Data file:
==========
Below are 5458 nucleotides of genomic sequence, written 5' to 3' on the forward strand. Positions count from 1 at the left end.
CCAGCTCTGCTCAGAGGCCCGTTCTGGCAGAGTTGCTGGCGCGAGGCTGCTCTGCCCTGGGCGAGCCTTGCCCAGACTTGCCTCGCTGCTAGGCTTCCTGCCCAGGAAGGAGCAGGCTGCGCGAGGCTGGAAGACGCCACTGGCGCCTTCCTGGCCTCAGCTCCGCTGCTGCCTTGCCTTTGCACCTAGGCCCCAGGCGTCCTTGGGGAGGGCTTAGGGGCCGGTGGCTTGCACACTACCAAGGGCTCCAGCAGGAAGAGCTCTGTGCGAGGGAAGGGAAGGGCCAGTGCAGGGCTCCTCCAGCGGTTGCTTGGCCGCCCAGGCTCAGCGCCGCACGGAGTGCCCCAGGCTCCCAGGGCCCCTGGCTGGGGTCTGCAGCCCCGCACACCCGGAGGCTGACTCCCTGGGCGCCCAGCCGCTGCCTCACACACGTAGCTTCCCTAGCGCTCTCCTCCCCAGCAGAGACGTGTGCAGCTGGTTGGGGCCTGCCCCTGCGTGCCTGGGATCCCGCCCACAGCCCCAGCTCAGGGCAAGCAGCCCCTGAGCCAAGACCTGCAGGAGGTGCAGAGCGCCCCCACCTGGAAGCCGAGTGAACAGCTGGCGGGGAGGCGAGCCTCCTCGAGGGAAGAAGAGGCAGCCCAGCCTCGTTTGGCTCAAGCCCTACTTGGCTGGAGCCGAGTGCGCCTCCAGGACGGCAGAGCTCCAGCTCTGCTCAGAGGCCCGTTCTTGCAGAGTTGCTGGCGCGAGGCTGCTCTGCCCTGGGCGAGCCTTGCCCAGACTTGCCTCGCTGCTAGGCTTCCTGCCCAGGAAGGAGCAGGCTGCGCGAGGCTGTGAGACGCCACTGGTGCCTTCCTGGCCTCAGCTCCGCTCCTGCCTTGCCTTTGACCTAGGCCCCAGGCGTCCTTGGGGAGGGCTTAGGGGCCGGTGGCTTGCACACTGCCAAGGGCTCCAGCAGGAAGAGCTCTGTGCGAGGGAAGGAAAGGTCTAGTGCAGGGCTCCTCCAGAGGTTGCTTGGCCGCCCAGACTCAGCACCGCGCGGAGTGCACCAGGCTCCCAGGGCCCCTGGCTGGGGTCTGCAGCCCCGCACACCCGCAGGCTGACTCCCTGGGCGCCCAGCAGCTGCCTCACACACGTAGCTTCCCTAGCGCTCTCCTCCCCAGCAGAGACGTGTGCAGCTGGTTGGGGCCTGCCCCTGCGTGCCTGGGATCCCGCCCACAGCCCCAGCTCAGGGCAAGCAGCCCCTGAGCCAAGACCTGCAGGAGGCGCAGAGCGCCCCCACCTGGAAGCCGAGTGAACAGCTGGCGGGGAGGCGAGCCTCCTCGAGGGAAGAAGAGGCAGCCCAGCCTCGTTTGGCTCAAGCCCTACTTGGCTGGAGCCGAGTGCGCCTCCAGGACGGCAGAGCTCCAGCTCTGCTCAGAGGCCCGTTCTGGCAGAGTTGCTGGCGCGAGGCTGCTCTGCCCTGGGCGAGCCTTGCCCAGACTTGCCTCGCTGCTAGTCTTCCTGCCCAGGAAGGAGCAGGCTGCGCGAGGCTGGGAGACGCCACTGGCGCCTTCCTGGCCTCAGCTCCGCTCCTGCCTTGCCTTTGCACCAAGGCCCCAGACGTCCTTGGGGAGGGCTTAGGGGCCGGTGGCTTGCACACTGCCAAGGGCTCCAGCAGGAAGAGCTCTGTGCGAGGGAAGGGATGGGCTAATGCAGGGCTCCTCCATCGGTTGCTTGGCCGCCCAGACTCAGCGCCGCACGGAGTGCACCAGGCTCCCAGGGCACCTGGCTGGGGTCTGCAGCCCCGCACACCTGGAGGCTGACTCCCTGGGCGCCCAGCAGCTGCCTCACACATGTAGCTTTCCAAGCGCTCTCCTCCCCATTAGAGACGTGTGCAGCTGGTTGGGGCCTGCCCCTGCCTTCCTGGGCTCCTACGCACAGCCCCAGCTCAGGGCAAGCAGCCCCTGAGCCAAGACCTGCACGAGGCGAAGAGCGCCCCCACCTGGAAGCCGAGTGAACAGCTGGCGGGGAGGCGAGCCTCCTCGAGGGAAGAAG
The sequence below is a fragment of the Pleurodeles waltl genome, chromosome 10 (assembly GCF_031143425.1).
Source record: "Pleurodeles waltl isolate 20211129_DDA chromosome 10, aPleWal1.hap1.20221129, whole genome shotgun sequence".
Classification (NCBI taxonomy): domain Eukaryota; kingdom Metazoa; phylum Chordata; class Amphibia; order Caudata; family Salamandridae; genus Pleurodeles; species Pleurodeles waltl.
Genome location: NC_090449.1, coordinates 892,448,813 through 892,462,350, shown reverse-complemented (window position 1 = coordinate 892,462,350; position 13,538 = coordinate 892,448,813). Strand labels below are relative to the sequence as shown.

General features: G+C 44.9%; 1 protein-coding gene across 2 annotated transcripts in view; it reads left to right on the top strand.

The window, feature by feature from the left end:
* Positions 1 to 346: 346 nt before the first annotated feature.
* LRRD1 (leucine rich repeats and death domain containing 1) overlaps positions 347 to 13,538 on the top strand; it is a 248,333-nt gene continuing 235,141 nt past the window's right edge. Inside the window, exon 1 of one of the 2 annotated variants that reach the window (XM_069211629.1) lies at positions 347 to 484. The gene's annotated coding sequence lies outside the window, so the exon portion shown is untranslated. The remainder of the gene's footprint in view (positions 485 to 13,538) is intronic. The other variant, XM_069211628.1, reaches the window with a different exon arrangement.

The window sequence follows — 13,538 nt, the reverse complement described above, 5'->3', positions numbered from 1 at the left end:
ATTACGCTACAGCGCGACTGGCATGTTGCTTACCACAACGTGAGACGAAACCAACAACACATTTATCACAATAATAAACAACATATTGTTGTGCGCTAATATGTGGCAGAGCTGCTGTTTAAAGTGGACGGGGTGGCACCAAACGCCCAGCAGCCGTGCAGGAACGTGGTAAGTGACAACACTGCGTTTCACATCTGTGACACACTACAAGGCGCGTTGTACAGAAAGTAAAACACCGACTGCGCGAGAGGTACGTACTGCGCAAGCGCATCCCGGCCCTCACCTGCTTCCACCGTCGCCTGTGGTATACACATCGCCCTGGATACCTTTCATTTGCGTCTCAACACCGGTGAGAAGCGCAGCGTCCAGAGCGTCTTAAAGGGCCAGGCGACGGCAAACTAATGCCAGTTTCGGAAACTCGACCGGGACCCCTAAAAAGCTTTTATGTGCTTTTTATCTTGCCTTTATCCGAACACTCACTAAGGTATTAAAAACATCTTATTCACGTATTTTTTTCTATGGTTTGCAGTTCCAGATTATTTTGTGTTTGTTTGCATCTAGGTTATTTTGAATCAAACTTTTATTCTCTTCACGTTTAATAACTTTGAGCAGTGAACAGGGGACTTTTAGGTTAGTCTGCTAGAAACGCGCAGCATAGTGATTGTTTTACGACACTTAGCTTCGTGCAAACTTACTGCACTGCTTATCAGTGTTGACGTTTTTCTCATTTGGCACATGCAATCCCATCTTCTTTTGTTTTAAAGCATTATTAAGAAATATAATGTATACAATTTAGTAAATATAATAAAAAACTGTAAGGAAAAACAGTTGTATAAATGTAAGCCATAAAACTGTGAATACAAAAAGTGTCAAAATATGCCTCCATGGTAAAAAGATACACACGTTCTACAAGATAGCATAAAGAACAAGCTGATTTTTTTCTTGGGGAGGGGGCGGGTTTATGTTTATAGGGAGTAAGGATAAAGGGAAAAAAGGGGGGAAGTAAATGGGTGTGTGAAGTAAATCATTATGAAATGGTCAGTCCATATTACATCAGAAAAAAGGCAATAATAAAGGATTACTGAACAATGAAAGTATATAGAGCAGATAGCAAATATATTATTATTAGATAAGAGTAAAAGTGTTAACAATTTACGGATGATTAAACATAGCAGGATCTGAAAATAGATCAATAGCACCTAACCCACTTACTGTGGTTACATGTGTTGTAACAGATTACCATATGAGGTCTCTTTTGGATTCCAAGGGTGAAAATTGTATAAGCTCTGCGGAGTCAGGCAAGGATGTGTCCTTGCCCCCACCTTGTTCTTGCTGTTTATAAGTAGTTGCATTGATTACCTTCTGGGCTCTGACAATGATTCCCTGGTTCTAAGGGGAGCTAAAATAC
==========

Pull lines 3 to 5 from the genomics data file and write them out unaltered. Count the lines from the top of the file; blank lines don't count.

The sequence below is a fragment of the Pleurodeles waltl genome, chromosome 10 (assembly GCF_031143425.1).
Source record: "Pleurodeles waltl isolate 20211129_DDA chromosome 10, aPleWal1.hap1.20221129, whole genome shotgun sequence".
Classification (NCBI taxonomy): domain Eukaryota; kingdom Metazoa; phylum Chordata; class Amphibia; order Caudata; family Salamandridae; genus Pleurodeles; species Pleurodeles waltl.